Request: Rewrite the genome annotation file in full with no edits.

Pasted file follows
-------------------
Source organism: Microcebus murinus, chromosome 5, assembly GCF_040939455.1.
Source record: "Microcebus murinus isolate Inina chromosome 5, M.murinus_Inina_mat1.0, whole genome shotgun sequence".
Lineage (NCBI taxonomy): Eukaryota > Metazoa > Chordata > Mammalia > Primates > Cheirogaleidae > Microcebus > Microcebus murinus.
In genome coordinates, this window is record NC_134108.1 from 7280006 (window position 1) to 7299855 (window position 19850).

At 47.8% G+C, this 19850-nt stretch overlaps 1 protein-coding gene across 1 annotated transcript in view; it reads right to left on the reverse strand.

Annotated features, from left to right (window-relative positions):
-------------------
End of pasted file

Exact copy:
Source organism: Microcebus murinus, chromosome 5, assembly GCF_040939455.1.
Source record: "Microcebus murinus isolate Inina chromosome 5, M.murinus_Inina_mat1.0, whole genome shotgun sequence".
Lineage (NCBI taxonomy): Eukaryota > Metazoa > Chordata > Mammalia > Primates > Cheirogaleidae > Microcebus > Microcebus murinus.
In genome coordinates, this window is record NC_134108.1 from 7280006 (window position 1) to 7299855 (window position 19850).

At 47.8% G+C, this 19850-nt stretch overlaps 1 protein-coding gene across 1 annotated transcript in view; it reads right to left on the reverse strand.

Annotated features, from left to right (window-relative positions):